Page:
This month we will focus on the importance of high-quality, reliable data to drive quality improvement and decision-making in afterschool systems and programs. Collecting and using reliable information is critical for communities to answer simple questions about the scope and impact of afterschool programs in their community. To improve access to important information for city leaders, funders, program directors and front-line staff, cities need the technology to both track and correlate information on youth participation across dozens of organizations, as well as networks of skilled professionals to share, analyze and act on that information. This month’s newsletter, particularly the City Spotlight and Resources sections, are meant to help communities learn how to collect, share, analyze and communicate data to show the positive impact of afterschool programs in their community.
In an effort to close the achievement gap in his city, Nashville, Tenn. Mayor Karl Dean launched the Nashville After Zone Alliance (NAZA) in 2010. This high-quality afterschool program network serves middle school students (grades 5-8) and uses a citywide management information system to track the city’s afterschool enrollment and participation and facilitate analysis of the effectiveness of afterschool programs on student achievement.
The Forum for Youth Investment hosts its 3rd annual Ready by 21 National Meeting in Northern Kentucky this month. Local leaders will gather to share experiences and new ideas about improving the odds for children and youth and getting all young people ready by 21 – for college, work and life. The three-day meeting, held April 22-24, 2014 will address pivotal issues in engaging sessions on topics such as Integrating Data Systems: How & Why, Moving the Needle: Performance-Based Accountability Systems and Bringing a Data-Driven Culture to Collective Impact.
Research and experience help us to understand the importance of coordinated data-sharing between schools and OST partners, and how this practice can provide better learning outcomes for the students they serve. However, some school systems have expressed concerns about Family Educational Rights and Privacy Act (FERPA), a federal policy that protects the security and confidentiality of student information and data-sharing practices. The Partnership for Children and Youth, with support from other partners, released a policy brief on how FERPA can allow for data-sharing between schools and OST partners and specifically how communities can benefit.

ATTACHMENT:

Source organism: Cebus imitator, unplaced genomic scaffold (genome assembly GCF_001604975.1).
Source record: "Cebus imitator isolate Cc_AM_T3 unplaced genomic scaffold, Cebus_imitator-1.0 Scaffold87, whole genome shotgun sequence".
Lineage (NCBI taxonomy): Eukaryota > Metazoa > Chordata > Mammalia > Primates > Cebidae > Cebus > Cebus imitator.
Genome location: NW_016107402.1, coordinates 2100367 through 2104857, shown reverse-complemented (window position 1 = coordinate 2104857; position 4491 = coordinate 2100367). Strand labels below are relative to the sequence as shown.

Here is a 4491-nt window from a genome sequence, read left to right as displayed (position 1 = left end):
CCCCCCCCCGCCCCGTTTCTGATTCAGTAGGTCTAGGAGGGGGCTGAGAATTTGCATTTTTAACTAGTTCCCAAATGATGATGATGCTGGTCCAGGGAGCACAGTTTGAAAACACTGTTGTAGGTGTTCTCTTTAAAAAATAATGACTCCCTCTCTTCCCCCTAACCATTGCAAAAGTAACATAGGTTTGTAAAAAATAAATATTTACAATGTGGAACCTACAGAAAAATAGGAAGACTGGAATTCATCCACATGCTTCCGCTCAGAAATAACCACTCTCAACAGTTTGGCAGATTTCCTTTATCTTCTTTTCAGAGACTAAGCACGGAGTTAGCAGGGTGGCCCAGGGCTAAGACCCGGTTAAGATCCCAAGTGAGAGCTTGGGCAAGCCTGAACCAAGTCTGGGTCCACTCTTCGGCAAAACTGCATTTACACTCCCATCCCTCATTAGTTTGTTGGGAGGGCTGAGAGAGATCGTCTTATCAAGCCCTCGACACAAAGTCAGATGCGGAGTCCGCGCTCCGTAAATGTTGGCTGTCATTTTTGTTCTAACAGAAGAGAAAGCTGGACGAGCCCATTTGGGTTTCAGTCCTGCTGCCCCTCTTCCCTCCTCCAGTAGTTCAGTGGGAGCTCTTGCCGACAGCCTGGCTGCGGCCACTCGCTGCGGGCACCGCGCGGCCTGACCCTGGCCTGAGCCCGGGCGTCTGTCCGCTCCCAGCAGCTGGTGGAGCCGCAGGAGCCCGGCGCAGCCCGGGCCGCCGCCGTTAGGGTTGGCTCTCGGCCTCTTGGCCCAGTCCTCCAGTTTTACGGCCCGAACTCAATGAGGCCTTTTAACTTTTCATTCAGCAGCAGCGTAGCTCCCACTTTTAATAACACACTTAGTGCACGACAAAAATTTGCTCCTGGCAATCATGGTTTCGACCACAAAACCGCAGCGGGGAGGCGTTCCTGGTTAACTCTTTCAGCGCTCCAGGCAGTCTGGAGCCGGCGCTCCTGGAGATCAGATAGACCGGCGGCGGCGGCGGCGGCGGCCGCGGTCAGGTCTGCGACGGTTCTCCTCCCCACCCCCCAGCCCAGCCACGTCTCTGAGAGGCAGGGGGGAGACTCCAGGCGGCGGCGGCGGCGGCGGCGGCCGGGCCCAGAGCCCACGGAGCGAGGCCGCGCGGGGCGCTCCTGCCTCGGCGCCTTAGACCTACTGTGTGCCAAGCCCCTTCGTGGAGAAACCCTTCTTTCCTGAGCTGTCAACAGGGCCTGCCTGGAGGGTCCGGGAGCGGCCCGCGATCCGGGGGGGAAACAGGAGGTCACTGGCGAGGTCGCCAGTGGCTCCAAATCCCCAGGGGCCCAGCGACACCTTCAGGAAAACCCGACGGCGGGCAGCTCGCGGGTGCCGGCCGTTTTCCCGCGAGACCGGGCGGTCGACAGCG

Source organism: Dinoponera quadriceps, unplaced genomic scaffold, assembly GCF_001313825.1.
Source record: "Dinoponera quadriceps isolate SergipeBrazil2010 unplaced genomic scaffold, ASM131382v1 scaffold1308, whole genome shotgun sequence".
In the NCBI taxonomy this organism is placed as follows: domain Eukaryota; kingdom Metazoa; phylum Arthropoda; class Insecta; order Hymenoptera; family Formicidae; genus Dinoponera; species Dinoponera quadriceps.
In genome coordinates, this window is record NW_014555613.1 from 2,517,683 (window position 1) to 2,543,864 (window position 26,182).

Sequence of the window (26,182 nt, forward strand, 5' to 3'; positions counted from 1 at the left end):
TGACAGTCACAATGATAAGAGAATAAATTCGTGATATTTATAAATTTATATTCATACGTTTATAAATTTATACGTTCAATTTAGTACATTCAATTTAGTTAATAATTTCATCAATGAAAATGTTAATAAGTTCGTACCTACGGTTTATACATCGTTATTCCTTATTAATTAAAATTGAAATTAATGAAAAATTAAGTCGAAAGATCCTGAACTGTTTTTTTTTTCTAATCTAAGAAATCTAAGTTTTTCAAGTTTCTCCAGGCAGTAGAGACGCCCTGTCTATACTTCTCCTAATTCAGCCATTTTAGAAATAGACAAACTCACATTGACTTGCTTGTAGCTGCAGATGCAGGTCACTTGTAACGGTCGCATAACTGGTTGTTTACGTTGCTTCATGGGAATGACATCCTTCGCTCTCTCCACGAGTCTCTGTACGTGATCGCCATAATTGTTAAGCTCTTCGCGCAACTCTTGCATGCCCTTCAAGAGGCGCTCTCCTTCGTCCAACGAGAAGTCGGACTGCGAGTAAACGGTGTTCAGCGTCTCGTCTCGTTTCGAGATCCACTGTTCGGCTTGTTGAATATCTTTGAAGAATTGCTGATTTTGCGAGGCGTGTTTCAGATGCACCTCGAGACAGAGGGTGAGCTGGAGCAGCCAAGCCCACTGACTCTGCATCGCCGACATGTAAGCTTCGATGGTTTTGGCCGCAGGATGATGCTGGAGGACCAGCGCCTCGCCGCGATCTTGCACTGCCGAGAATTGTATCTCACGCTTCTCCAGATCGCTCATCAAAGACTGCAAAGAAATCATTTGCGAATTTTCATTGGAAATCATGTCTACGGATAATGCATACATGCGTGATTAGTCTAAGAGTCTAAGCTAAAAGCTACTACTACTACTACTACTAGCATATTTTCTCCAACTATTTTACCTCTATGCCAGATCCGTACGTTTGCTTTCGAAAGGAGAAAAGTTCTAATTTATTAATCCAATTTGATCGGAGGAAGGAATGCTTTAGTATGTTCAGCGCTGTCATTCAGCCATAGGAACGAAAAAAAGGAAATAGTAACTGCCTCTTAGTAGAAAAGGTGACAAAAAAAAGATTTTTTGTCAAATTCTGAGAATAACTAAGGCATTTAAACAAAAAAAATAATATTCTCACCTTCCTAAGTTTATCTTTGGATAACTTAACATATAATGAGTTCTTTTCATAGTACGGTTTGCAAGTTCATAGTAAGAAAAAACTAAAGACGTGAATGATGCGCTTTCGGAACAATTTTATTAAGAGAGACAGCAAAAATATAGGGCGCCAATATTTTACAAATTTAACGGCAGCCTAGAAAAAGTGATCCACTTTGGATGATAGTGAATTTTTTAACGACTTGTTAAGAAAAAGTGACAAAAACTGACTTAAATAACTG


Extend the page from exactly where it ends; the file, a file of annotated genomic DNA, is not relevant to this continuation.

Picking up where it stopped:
New research from Dr. Deborah Lowe Vandell, founding dean of the School of Education at the University of California-Irvine, on the value of afterschool programs shows that sustained participation in afterschool activities during kindergarten through fifth grades is linked to higher math scores, with low-income students reaping especially large gains. Participation in high-quality programs was also correlated with higher overall grades, increased attendance and improved work habits.
The report, “Taking a Deeper Dive into Afterschool: Positive Outcomes and Promising Practices” is the Afterschool Alliance’s in-depth look at high-quality evaluations of the afterschool field—examining both outcomes associated with participation in an afterschool program and practices associated with a quality program. The report looks at outcomes associated with school engagement, student behavior and academic performance. It also summarizes best practices, including intentional programming and strong program design, staff quality, effective partnerships and program evaluations.
Looking to expand your knowledge on afterschool and summer learning opportunities? Does strengthening community-family-school collaborations sound like something your city could benefit from? If the answer is yes, you will benefit from The Central Valley Afterschool Foundation’s new publication, The Journal of Expanded Learning Opportunities (JELO). Building upon the work of Expanding Minds and Opportunities: Leveraging the Power of Afterschool and Summer Learning for Student Success, the peer-reviewed journal will increase public awareness of the field of expanded learning, but also support empirical research. THE JELO’s mission is “to foster the dissemination of scholarly research and deeper learning from a variety of disciplines related to out-of-school or expanded learning time.”